OKLAHOMA CITY If it has to do with Boston Celtics guard Rajon Rondo, it goes without saying that his best friend, Kendrick Perkins, is going to be one of the first to know.
So naturally, when Rondo learned on Wednesday -- his 26th birthday -- that he was chosen as an All-Star replacement for Atlanta's Joe Johnson, Perkins got word quickly.
For a change, though, Perkins didn't have to go anywhere; not with Rondo at his Edmond, Okla. home.
Even though Rondo would not play (league suspension) in Wednesday's 119-104 loss to Perkins and the Oklahoma City Thunder, that didn't stop him from spending his birthday -- and the great news about being an All-Star -- with Perkins.
"You could tell, it brightened up his day," Perkins told CSNNE.com. "You could tell, he felt like he should have been in there in the first place."
"He deserved it," said Celtics coach Doc Rivers. "He played terrific basketball. It's great for him, great for the organization; great for the league. Now we know the league doesn't hold grudges. Because they suspend him for two games, and then name him to the All-Star (team)."
At first, when Rondo was passed over, he tried to act as if it didn't bother him.
"It is what it is," he told the media.
At first, he had similar words for Perkins.
But Perkins wasn't buying it.
"I knew it was bothering him," Perkins said.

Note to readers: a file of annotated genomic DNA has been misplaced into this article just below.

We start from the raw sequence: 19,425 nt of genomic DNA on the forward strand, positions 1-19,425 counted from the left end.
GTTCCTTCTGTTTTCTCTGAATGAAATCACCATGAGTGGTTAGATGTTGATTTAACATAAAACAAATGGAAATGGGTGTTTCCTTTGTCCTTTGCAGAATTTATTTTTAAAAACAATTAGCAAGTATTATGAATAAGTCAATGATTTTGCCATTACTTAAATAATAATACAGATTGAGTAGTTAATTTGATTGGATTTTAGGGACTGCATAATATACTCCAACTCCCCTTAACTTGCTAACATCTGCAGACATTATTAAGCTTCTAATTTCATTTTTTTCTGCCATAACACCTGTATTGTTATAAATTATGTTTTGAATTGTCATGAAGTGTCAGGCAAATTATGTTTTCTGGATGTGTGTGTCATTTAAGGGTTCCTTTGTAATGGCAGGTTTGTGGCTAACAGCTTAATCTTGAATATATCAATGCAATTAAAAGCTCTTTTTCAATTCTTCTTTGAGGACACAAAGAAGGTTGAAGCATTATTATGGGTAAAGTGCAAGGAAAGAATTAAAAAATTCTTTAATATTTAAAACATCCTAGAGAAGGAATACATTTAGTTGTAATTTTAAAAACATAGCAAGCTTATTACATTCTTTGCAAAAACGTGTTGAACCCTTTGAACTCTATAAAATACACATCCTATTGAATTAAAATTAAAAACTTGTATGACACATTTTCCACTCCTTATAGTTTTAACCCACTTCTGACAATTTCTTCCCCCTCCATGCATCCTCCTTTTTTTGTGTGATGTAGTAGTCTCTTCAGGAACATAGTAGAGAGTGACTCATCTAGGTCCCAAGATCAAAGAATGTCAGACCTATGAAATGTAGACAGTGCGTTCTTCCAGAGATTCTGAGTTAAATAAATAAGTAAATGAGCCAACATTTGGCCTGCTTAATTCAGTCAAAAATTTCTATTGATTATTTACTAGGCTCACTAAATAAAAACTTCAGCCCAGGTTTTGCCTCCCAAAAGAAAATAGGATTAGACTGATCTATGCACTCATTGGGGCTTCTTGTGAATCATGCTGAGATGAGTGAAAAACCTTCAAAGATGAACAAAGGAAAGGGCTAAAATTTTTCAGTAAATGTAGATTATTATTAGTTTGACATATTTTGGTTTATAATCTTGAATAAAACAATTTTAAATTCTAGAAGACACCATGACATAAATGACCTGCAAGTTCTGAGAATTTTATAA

What tipped Perkins off was when Rondo went out and had 32 points and 15 assists against Chicago, and followed that up with 35 points against Detroit.
Both breakout games were played shortly after the league announced the Rondo-less All-Star reserves.
"Any time he comes out and he's aggressive on the offensive end, where he's taking shots ... I already knew what time it was," Perkins said. "He was going out there and making a statement."
And that statement was clear.
Rondo was out to prove that he was indeed an All-Star worthy player, although those who have to coach against him didn't really need a lot of convincing. The biggest issue that most had with him was that he had missed eight games. And by the time the coaches had to turn in their ballots (Feb. 7), he had only been back a couple games from his wrist injury and looked a little rusty, which was to be expected.
"Whether he plays in it or not, Rajon Rondo is an All-Star," Bulls coach Tom Thibodeau told CSNNE.com prior to Rondo being chosen as an All-Star replacement. "He's one of the best in the game. That's why in Boston, they're a Big Four now, not a Big Three."
While the snubbing certainly provided added motivation for Rondo, it also speaks to how he views himself in the pantheon of NBA point guards today.
"One thing about him, and I always say this, Rondo's got a quiet arrogance about himself; and he should," Perkins said. "He believes he's the best pure point guard in the league. And he always wants to make that statement. He don't care what nobody says. He wants to go out there and prove the world wrong."